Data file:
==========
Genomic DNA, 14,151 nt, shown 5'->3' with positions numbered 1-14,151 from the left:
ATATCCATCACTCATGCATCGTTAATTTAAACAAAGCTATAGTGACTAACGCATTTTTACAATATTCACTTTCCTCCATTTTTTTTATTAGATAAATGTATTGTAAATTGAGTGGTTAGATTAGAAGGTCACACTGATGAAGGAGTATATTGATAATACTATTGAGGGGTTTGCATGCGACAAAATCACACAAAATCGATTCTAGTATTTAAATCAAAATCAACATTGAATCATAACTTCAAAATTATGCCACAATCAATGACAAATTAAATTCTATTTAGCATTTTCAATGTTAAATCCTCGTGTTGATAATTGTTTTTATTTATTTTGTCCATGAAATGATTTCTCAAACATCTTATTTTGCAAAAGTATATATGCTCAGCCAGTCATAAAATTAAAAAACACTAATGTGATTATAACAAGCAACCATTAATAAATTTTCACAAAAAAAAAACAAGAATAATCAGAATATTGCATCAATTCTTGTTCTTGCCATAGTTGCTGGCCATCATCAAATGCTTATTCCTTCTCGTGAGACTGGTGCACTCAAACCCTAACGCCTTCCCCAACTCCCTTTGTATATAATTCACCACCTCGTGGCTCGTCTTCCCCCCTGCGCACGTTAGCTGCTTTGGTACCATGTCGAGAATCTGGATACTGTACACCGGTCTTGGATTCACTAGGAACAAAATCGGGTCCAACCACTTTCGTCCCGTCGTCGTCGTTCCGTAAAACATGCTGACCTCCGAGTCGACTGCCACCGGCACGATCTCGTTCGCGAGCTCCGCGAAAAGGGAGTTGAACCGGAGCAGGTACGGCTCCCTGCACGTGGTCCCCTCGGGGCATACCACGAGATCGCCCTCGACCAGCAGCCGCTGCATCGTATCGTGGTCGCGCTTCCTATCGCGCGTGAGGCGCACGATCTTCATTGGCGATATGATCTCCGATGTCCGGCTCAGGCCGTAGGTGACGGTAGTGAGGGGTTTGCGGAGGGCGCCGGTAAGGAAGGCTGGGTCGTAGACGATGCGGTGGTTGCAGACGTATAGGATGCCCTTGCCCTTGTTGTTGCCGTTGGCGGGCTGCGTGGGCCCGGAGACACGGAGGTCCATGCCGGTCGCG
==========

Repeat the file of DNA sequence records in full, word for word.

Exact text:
Genomic DNA, 14,151 nt, shown 5'->3' with positions numbered 1-14,151 from the left:
ATATCCATCACTCATGCATCGTTAATTTAAACAAAGCTATAGTGACTAACGCATTTTTACAATATTCACTTTCCTCCATTTTTTTTATTAGATAAATGTATTGTAAATTGAGTGGTTAGATTAGAAGGTCACACTGATGAAGGAGTATATTGATAATACTATTGAGGGGTTTGCATGCGACAAAATCACACAAAATCGATTCTAGTATTTAAATCAAAATCAACATTGAATCATAACTTCAAAATTATGCCACAATCAATGACAAATTAAATTCTATTTAGCATTTTCAATGTTAAATCCTCGTGTTGATAATTGTTTTTATTTATTTTGTCCATGAAATGATTTCTCAAACATCTTATTTTGCAAAAGTATATATGCTCAGCCAGTCATAAAATTAAAAAACACTAATGTGATTATAACAAGCAACCATTAATAAATTTTCACAAAAAAAAAACAAGAATAATCAGAATATTGCATCAATTCTTGTTCTTGCCATAGTTGCTGGCCATCATCAAATGCTTATTCCTTCTCGTGAGACTGGTGCACTCAAACCCTAACGCCTTCCCCAACTCCCTTTGTATATAATTCACCACCTCGTGGCTCGTCTTCCCCCCTGCGCACGTTAGCTGCTTTGGTACCATGTCGAGAATCTGGATACTGTACACCGGTCTTGGATTCACTAGGAACAAAATCGGGTCCAACCACTTTCGTCCCGTCGTCGTCGTTCCGTAAAACATGCTGACCTCCGAGTCGACTGCCACCGGCACGATCTCGTTCGCGAGCTCCGCGAAAAGGGAGTTGAACCGGAGCAGGTACGGCTCCCTGCACGTGGTCCCCTCGGGGCATACCACGAGATCGCCCTCGACCAGCAGCCGCTGCATCGTATCGTGGTCGCGCTTCCTATCGCGCGTGAGGCGCACGATCTTCATTGGCGATATGATCTCCGATGTCCGGCTCAGGCCGTAGGTGACGGTAGTGAGGGGTTTGCGGAGGGCGCCGGTAAGGAAGGCTGGGTCGTAGACGATGCGGTGGTTGCAGACGTATAGGATGCCCTTGCCCTTGTTGTTGCCGTTGGCGGGCTGCGTGGGCCCGGAGACACGGAGGTCCATGCCGGTCGCG